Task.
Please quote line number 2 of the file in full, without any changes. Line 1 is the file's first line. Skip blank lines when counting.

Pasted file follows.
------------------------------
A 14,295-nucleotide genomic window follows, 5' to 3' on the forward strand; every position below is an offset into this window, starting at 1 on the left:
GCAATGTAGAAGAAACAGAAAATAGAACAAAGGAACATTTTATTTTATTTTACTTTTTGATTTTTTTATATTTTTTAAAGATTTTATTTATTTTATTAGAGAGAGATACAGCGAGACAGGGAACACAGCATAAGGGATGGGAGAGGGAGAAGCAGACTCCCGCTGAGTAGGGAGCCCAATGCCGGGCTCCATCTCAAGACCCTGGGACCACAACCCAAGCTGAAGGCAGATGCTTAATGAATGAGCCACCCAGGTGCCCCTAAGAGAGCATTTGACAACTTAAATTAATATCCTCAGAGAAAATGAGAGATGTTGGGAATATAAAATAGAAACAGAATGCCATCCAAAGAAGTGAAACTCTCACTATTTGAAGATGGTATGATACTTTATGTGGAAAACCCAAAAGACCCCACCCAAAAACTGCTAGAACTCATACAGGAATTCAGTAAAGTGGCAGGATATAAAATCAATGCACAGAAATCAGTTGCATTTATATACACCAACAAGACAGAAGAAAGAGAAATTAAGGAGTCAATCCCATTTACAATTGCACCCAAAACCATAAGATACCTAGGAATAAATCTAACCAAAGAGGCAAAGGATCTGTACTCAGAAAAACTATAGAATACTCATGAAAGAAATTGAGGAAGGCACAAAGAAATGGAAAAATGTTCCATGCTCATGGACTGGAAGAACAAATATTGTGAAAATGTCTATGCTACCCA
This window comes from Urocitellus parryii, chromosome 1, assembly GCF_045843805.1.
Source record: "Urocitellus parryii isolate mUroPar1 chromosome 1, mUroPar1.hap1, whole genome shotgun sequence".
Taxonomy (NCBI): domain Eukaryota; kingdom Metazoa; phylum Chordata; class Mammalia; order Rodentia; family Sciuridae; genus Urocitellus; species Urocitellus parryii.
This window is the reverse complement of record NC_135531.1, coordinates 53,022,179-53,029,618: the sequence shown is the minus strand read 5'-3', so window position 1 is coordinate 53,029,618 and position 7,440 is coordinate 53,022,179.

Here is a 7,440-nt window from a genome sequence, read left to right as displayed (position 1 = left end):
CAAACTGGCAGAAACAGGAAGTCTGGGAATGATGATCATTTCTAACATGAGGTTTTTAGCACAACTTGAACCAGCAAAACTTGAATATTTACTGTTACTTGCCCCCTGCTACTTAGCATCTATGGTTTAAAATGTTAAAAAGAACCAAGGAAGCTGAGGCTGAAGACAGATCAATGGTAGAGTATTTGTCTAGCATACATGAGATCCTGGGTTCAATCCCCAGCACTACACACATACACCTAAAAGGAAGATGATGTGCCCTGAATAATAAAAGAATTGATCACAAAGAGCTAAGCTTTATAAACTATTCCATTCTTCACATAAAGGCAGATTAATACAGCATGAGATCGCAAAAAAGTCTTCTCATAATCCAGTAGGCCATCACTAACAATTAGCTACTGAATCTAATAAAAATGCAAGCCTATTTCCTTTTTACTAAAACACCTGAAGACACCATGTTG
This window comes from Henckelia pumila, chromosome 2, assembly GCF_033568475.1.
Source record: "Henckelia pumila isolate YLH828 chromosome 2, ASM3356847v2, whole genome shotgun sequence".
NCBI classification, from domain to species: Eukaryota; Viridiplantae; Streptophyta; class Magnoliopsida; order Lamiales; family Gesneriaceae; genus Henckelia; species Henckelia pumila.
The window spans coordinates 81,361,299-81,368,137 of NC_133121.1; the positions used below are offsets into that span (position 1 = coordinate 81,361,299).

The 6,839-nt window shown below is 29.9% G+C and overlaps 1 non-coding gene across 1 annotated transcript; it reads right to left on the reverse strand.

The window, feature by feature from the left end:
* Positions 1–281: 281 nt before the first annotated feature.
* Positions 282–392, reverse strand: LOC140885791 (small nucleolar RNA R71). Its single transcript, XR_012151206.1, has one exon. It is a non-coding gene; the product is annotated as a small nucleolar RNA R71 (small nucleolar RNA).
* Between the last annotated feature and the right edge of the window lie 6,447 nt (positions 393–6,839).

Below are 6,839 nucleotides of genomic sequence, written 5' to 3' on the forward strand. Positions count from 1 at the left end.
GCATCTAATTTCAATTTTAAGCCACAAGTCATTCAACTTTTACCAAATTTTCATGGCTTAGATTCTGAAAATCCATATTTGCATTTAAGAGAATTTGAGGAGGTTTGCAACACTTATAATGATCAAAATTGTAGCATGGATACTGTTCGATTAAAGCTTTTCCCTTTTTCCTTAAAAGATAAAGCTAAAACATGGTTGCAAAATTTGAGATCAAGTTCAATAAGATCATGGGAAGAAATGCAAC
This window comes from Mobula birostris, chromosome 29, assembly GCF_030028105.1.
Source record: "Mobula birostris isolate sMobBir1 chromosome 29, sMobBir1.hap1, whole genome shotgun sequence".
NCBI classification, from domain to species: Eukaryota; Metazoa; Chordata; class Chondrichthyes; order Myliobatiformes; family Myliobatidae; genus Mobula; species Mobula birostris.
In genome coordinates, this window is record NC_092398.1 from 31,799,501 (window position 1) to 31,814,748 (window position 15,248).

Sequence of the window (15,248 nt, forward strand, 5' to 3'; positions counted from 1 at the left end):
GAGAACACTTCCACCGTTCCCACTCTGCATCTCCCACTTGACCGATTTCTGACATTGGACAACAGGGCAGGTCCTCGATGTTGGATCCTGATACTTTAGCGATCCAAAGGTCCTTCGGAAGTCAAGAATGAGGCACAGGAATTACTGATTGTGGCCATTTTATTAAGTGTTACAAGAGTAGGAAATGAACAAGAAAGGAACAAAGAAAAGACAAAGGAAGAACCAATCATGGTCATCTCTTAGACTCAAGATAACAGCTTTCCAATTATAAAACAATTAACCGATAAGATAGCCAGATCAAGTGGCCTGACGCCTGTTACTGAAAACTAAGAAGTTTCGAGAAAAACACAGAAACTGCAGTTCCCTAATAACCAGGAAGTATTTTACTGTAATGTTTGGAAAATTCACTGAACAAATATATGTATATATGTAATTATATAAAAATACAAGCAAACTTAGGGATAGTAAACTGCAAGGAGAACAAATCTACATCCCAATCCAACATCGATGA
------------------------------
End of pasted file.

GCAATGTAGAAGAAACAGAAAATAGAACAAAGGAACATTTTATTTTATTTTACTTTTTGATTTTTTTATATTTTTTAAAGATTTTATTTATTTTATTAGAGAGAGATACAGCGAGACAGGGAACACAGCATAAGGGATGGGAGAGGGAGAAGCAGACTCCCGCTGAGTAGGGAGCCCAATGCCGGGCTCCATCTCAAGACCCTGGGACCACAACCCAAGCTGAAGGCAGATGCTTAATGAATGAGCCACCCAGGTGCCCCTAAGAGAGCATTTGACAACTTAAATTAATATCCTCAGAGAAAATGAGAGATGTTGGGAATATAAAATAGAAACAGAATGCCATCCAAAGAAGTGAAACTCTCACTATTTGAAGATGGTATGATACTTTATGTGGAAAACCCAAAAGACCCCACCCAAAAACTGCTAGAACTCATACAGGAATTCAGTAAAGTGGCAGGATATAAAATCAATGCACAGAAATCAGTTGCATTTATATACACCAACAAGACAGAAGAAAGAGAAATTAAGGAGTCAATCCCATTTACAATTGCACCCAAAACCATAAGATACCTAGGAATAAATCTAACCAAAGAGGCAAAGGATCTGTACTCAGAAAAACTATAGAATACTCATGAAAGAAATTGAGGAAGGCACAAAGAAATGGAAAAATGTTCCATGCTCATGGACTGGAAGAACAAATATTGTGAAAATGTCTATGCTACCCA